Monday, October 8, 2012

Giving Football Movies More Respect

Sandra Bullock in The Blind Side. Photo: Georgia Dept. of Economic Development
As much as I love watching professional and college football, it occurs to me that I don't give football movies as much respect and attention as I willingly give baseball movies. (I've already written about my favorite baseball movies below on this blog.) So with football season well underway, I decided to make a list of my favorite films set on the gridiron. However, it quickly occurred to me that I hadn't yet seen many of the movies considered among the best football films. How could this be? I wasn't intentionally avoiding these movies. I don't let many baseball movies slide past without at least a glance – save for those movies where some kid ends up playing professionally, or angels help a team win games.

Instead of making a short list of my favorite football movies among the ones I've actually seen, I decided to make a list of the ones I want to see. There are many films that depict the dramatic and comedic lives of football players (and their families). Films that have won Academy Awards. Films based on best-selling books. Films that are considered classics. But before I get to the classics (Brian's Song, North Dallas Forty), I'm going to watch a collection of modern football movies, perhaps in a marathon fashion. Below is a list (in no particular order) of some of the modern football movies I most want to see. Upon reading, please let me know what your favorite football films are and what other football films I should see.

Leatherheads – This is a comedy about the early days of football, when actual protection from bodily harm was relegated mostly to a leather helmet. The movie stars George Clooney, Renee Zellweger, and John Krasinski. The plot is loosely based on Chicago Bears owner George Halas' pursuit of Red Grange. I like all three stars in the movie, especially Clooney, so why have I not seen this?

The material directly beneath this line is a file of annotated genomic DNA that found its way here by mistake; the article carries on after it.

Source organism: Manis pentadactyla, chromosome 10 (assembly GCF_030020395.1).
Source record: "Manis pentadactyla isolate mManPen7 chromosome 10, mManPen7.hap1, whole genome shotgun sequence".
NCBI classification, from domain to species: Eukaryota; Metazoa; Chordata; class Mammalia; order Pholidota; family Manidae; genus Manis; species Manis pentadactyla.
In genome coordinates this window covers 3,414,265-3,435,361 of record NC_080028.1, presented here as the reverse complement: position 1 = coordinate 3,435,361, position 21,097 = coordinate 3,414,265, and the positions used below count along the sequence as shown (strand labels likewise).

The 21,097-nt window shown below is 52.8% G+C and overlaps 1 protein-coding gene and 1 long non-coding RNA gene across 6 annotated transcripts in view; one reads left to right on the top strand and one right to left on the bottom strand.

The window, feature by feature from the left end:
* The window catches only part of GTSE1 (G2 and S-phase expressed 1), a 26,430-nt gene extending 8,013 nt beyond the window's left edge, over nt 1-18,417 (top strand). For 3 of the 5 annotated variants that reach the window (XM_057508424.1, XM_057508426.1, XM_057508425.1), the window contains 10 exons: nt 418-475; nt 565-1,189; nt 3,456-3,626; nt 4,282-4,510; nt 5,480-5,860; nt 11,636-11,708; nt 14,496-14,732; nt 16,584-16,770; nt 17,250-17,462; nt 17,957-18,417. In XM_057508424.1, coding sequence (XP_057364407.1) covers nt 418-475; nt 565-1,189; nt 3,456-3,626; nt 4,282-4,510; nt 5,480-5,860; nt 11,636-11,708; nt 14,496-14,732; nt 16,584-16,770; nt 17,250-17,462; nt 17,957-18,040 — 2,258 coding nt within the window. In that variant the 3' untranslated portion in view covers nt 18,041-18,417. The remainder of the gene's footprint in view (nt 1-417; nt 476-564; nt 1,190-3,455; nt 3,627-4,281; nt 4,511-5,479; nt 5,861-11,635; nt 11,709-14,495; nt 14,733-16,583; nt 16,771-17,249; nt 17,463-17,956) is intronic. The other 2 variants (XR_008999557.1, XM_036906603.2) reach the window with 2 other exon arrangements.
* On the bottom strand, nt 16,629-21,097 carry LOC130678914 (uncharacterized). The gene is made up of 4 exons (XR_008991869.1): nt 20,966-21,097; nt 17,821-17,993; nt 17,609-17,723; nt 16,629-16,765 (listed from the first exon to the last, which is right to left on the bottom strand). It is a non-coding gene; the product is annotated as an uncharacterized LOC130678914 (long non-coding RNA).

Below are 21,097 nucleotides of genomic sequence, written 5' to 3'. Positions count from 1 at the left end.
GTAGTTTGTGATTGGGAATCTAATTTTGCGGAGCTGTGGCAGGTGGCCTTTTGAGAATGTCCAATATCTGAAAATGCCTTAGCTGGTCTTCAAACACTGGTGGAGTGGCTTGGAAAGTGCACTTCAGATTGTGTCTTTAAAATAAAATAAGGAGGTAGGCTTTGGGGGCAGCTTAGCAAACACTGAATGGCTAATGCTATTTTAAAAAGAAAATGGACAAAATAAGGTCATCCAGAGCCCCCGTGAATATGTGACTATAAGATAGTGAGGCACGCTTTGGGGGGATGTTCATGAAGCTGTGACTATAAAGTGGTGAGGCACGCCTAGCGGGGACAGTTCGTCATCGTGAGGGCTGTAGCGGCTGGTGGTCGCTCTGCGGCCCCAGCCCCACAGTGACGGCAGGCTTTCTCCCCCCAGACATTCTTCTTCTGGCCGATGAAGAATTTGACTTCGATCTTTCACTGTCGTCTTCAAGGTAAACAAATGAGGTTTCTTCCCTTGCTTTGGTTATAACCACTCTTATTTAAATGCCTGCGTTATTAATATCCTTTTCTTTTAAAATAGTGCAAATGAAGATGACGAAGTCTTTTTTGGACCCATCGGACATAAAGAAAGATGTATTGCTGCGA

The Blind Side – Based on Michael Oher's life story (Oher plays for the Baltimore Ravens), this film stars Sandra Bullock (who won an Oscar for her role) and Tim McGraw (personally, I like my country singers-turned-actors in the form of Dwight Yoakam, but still...). It's a drama about how a poor kid – with the help of a wealthy family – makes it to the NFL. This movie grossed more than $200 million domestically, so even casual sports fans found this one entertaining. But again, I somehow missed it.

We Are Marshall – Stars the two Matthews (McConaughey and Fox) and David Strathairn. This film is about the tragic plane crash that takes the lives of virtually the entire Marshall football team in 1970, as well has how the team, the school, and the community copes and rebuilds. I know all about the tragedy – it still is talked about during Marshall football broadcasts today – but I haven't seen this dramatization. Long overdue.

Friday Night Lights – Texas football. Does it get any better? No, it does not, which is why so many football movies are set there. This one is based on H.G. Bissinger's book of the same name about a high school football team in Odessa, Texas. This story would eventually be made into a popular TV series, which I also haven't seen. I gotta get with the program, right?!

Invincible – This one stars Mark Walberg as Vince Papale, a guy who really did make it as a Philadelphia Eagle during an open tryout. I was aware of the film during its release, but never got around to seeing it. Again, this is another almost-too-good-to-be-true football story – much like The Blind Side – but with an action hero in the starring role. What's not to love? Adding to Netflix queue...